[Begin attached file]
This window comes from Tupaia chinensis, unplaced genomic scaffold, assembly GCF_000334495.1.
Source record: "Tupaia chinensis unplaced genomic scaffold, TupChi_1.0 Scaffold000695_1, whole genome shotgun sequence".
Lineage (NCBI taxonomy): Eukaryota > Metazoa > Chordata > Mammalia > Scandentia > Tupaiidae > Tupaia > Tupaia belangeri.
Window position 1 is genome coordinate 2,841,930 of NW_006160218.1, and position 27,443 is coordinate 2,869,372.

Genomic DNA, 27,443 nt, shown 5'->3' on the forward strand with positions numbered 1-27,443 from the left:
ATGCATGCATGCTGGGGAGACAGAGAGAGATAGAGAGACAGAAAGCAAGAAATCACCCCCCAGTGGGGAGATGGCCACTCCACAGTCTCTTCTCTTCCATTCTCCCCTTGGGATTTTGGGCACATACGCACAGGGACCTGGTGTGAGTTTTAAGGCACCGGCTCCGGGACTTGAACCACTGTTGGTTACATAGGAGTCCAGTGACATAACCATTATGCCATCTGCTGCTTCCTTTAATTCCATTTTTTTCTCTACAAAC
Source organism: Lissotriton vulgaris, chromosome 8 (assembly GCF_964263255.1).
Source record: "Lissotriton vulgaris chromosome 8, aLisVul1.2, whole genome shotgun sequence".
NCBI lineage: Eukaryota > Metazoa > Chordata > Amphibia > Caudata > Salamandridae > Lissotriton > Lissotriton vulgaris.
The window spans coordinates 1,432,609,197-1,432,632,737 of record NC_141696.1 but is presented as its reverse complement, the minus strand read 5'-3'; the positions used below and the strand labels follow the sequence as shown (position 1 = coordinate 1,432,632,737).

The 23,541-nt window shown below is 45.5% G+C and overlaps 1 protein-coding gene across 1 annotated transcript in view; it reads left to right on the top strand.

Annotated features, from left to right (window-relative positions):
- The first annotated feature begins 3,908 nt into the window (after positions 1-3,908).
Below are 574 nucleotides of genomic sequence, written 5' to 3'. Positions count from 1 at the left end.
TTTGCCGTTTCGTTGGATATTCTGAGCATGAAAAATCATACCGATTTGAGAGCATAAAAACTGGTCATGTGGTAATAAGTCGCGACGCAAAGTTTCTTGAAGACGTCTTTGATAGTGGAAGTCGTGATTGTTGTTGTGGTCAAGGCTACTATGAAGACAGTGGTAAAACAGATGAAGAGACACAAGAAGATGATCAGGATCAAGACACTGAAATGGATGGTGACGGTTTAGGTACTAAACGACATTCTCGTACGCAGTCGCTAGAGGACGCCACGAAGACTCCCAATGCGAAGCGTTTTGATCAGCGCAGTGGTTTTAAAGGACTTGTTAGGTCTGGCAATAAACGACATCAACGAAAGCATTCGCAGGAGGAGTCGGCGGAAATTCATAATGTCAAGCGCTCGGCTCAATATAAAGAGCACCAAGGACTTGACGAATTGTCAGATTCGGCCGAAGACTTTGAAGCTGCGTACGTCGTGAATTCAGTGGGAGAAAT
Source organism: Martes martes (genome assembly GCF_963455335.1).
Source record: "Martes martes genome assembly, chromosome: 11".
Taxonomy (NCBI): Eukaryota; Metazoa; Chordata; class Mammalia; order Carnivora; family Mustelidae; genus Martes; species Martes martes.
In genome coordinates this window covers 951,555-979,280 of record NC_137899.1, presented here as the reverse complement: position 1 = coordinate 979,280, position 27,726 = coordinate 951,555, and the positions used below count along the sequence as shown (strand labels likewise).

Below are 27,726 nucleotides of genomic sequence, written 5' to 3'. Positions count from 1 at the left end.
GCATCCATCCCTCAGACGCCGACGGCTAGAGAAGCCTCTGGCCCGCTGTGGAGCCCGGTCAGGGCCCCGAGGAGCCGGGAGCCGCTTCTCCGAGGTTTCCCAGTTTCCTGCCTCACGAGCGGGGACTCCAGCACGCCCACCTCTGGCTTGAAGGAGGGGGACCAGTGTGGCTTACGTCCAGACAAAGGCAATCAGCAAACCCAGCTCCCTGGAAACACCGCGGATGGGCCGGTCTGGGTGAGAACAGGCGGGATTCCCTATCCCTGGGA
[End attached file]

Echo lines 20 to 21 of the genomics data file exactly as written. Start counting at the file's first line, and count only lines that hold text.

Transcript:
Below are 27,726 nucleotides of genomic sequence, written 5' to 3'. Positions count from 1 at the left end.
GCATCCATCCCTCAGACGCCGACGGCTAGAGAAGCCTCTGGCCCGCTGTGGAGCCCGGTCAGGGCCCCGAGGAGCCGGGAGCCGCTTCTCCGAGGTTTCCCAGTTTCCTGCCTCACGAGCGGGGACTCCAGCACGCCCACCTCTGGCTTGAAGGAGGGGGACCAGTGTGGCTTACGTCCAGACAAAGGCAATCAGCAAACCCAGCTCCCTGGAAACACCGCGGATGGGCCGGTCTGGGTGAGAACAGGCGGGATTCCCTATCCCTGGGA